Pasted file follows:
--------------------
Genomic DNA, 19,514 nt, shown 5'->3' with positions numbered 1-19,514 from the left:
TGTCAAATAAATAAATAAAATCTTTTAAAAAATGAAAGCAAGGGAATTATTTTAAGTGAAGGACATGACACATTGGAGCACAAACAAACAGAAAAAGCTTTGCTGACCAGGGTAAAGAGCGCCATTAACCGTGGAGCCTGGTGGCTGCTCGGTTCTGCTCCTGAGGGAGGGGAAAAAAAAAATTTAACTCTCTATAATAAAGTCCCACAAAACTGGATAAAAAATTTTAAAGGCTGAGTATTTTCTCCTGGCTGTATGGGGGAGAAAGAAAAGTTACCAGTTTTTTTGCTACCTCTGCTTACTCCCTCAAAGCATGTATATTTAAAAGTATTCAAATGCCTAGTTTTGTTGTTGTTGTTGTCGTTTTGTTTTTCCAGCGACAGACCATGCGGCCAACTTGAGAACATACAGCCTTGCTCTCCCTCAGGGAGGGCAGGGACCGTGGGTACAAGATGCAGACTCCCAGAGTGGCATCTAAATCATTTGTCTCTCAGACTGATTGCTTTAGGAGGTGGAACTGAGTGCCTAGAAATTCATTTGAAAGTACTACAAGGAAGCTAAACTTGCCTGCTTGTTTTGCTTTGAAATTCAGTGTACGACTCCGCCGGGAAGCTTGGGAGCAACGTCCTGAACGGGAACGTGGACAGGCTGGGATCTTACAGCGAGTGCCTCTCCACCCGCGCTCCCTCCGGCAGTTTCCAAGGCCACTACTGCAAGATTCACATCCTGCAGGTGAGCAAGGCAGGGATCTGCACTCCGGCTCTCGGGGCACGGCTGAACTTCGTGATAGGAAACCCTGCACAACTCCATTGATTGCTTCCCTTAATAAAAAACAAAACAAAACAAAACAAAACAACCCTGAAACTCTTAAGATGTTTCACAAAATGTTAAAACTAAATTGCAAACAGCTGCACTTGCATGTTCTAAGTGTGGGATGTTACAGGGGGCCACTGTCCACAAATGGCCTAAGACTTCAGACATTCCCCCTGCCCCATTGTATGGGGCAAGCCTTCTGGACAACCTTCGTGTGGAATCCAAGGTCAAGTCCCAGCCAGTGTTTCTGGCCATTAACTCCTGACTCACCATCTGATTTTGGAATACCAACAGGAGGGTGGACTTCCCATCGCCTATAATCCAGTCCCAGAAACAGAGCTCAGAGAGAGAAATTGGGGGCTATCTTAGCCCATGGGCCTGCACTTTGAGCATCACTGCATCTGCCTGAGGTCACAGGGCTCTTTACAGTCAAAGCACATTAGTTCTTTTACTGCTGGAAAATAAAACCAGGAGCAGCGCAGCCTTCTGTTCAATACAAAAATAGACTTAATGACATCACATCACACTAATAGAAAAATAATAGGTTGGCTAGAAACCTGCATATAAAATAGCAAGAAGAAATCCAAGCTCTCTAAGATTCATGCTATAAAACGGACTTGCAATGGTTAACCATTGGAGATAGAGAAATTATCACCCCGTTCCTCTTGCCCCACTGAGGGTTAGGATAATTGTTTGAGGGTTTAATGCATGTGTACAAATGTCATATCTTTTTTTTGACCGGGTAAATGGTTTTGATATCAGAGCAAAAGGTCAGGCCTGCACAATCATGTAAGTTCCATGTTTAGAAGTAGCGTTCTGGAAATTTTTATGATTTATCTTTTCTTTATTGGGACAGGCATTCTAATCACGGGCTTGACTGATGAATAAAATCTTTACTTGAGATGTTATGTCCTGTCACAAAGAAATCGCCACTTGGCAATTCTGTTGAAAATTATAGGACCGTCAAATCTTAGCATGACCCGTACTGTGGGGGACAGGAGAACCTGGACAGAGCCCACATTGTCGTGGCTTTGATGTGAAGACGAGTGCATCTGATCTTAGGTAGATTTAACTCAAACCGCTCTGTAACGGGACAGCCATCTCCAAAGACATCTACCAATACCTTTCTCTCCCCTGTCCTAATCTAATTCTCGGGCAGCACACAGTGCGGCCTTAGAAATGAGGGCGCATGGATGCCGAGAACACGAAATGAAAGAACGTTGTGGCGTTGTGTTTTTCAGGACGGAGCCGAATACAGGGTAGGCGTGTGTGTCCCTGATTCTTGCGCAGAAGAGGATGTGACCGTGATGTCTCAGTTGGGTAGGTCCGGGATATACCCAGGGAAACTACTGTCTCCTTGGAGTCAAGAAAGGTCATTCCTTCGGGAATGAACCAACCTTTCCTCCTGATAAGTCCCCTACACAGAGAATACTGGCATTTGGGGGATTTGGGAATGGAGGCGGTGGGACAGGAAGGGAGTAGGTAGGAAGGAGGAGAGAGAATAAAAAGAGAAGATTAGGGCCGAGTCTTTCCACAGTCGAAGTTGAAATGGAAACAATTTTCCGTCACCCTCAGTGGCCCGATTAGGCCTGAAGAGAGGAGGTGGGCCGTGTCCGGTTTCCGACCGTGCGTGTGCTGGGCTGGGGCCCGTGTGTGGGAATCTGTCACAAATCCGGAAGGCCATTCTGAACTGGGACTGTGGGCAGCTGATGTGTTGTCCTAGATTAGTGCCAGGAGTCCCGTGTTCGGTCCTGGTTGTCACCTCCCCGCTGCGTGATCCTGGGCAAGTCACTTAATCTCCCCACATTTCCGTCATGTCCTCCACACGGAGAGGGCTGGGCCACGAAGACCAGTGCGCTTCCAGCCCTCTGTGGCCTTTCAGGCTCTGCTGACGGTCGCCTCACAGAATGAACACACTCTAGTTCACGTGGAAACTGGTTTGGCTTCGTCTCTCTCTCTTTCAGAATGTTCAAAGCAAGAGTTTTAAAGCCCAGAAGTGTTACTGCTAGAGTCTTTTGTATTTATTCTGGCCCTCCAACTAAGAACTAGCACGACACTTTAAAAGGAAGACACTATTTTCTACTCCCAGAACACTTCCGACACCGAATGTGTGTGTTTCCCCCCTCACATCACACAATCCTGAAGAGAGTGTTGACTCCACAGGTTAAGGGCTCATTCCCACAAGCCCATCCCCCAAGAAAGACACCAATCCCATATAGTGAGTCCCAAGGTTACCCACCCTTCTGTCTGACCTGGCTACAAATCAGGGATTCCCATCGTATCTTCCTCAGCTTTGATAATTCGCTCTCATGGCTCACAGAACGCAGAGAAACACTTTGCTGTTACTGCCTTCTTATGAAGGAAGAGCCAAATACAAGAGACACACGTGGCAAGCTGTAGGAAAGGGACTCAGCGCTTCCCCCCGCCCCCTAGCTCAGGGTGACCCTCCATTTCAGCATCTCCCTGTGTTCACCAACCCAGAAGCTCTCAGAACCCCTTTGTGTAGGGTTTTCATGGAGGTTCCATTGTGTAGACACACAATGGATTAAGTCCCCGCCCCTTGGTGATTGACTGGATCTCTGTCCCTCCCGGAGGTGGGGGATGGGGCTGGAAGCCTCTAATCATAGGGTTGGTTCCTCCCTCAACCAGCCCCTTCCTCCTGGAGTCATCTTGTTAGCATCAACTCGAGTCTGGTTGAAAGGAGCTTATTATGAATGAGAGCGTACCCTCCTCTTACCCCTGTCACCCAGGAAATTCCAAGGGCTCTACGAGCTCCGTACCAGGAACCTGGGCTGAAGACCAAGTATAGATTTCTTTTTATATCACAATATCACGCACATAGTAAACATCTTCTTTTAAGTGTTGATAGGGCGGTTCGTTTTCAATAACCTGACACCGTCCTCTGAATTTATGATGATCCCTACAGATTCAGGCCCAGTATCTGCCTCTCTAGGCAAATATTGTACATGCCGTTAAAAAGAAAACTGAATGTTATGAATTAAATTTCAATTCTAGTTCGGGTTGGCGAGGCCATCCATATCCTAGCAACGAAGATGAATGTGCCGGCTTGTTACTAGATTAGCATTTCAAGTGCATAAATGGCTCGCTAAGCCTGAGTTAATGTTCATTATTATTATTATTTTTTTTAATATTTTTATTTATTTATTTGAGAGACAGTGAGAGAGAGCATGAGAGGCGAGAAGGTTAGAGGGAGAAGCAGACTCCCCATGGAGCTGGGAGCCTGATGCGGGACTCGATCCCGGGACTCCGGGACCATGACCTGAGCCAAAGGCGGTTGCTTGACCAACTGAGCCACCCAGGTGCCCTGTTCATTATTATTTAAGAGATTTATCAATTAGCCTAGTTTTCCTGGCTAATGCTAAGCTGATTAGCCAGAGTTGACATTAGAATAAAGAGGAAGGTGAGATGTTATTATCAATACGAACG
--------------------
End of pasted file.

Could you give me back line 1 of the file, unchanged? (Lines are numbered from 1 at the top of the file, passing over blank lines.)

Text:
Genomic DNA, 19,514 nt, shown 5'->3' with positions numbered 1-19,514 from the left: